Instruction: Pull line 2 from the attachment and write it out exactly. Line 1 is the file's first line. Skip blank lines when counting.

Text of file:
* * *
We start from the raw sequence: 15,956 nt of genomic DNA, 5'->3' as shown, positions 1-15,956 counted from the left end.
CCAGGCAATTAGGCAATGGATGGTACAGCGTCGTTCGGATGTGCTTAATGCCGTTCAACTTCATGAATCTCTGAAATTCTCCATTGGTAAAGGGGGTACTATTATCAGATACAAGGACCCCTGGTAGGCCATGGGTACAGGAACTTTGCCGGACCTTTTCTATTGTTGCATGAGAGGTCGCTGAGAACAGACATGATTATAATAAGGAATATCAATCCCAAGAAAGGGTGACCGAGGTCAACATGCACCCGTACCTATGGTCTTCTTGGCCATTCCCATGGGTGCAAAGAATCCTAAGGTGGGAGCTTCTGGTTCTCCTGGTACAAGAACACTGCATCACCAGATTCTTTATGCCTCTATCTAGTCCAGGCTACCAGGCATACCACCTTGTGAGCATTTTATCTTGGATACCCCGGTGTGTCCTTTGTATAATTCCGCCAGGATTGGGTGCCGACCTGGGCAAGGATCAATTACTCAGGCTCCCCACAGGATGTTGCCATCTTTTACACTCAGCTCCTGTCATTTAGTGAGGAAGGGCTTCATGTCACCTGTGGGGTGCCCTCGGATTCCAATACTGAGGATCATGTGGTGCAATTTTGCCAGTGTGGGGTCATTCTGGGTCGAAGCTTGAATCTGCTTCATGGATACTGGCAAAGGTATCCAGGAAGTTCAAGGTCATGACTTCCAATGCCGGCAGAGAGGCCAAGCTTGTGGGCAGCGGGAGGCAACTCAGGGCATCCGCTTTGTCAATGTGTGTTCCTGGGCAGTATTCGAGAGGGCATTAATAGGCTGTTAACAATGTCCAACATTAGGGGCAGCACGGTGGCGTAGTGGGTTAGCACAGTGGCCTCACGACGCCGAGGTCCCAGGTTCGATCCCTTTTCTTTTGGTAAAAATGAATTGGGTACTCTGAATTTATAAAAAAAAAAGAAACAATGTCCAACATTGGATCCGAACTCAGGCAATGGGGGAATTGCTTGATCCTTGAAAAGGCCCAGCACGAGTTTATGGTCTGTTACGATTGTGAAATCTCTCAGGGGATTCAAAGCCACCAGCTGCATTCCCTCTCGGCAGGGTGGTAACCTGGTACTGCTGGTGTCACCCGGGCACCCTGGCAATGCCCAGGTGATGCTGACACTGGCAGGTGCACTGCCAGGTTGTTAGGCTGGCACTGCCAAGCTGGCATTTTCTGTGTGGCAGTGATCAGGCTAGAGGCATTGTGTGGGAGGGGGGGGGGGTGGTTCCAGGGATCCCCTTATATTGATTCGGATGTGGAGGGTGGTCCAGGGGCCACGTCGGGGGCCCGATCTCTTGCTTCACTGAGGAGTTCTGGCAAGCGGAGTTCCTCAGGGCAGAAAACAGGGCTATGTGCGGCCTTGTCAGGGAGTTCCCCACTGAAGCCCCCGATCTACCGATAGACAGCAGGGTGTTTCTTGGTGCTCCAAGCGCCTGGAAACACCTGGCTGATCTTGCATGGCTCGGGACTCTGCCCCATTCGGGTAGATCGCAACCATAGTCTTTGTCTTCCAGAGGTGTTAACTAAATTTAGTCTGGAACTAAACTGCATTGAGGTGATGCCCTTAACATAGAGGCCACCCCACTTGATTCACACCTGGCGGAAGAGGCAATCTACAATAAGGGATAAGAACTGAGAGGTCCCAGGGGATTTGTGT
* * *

CCAGGCAATTAGGCAATGGATGGTACAGCGTCGTTCGGATGTGCTTAATGCCGTTCAACTTCATGAATCTCTGAAATTCTCCATTGGTAAAGGGGGTACTATTATCAGATACAAGGACCCCTGGTAGGCCATGGGTACAGGAACTTTGCCGGACCTTTTCTATTGTTGCATGAGAGGTCGCTGAGAACAGACATGATTATAATAAGGAATATCAATCCCAAGAAAGGGTGACCGAGGTCAACATGCACCCGTACCTATGGTCTTCTTGGCCATTCCCATGGGTGCAAAGAATCCTAAGGTGGGAGCTTCTGGTTCTCCTGGTACAAGAACACTGCATCACCAGATTCTTTATGCCTCTATCTAGTCCAGGCTACCAGGCATACCACCTTGTGAGCATTTTATCTTGGATACCCCGGTGTGTCCTTTGTATAATTCCGCCAGGATTGGGTGCCGACCTGGGCAAGGATCAATTACTCAGGCTCCCCACAGGATGTTGCCATCTTTTACACTCAGCTCCTGTCATTTAGTGAGGAAGGGCTTCATGTCACCTGTGGGGTGCCCTCGGATTCCAATACTGAGGATCATGTGGTGCAATTTTGCCAGTGTGGGGTCATTCTGGGTCGAAGCTTGAATCTGCTTCATGGATACTGGCAAAGGTATCCAGGAAGTTCAAGGTCATGACTTCCAATGCCGGCAGAGAGGCCAAGCTTGTGGGCAGCGGGAGGCAACTCAGGGCATCCGCTTTGTCAATGTGTGTTCCTGGGCAGTATTCGAGAGGGCATTAATAGGCTGTTAACAATGTCCAACATTAGGGGCAGCACGGTGGCGTAGTGGGTTAGCACAGTGGCCTCACGACGCCGAGGTCCCAGGTTCGATCCCTTTTCTTTTGGTAAAAATGAATTGGGTACTCTGAATTTATAAAAAAAAAAGAAACAATGTCCAACATTGGATCCGAACTCAGGCAATGGGGGAATTGCTTGATCCTTGAAAAGGCCCAGCACGAGTTTATGGTCTGTTACGATTGTGAAATCTCTCAGGGGATTCAAAGCCACCAGCTGCATTCCCTCTCGGCAGGGTGGTAACCTGGTACTGCTGGTGTCACCCGGGCACCCTGGCAATGCCCAGGTGATGCTGACACTGGCAGGTGCACTGCCAGGTTGTTAGGCTGGCACTGCCAAGCTGGCATTTTCTGTGTGGCAGTGATCAGGCTAGAGGCATTGTGTGGGAGGGGGGGGGGGTGGTTCCAGGGATCCCCTTATATTGATTCGGATGTGGAGGGTGGTCCAGGGGCCACGTCGGGGGCCCGATCTCTTGCTTCACTGAGGAGTTCTGGCAAGCGGAGTTCCTCAGGGCAGAAAACAGGGCTATGTGCGGCCTTGTCAGGGAGTTCCCCACTGAAGCCCCCGATCTACCGATAGACAGCAGGGTGTTTCTTGGTGCTCCAAGCGCCTGGAAACACCTGGCTGATCTTGCATGGCTCGGGACTCTGCCCCATTCGGGTAGATCGCAACCATAGTCTTTGTCTTCCAGAGGTGTTAACTAAATTTAGTCTGGAACTAAACTGCATTGAGGTGATGCCCTTAACATAGAGGCCACCCCACTTGATTCACACCTGGCGGAAGAGGCAATCTACAATAAGGGATAAGAACTGAGAGGTCCCAGGGGATTTGTGT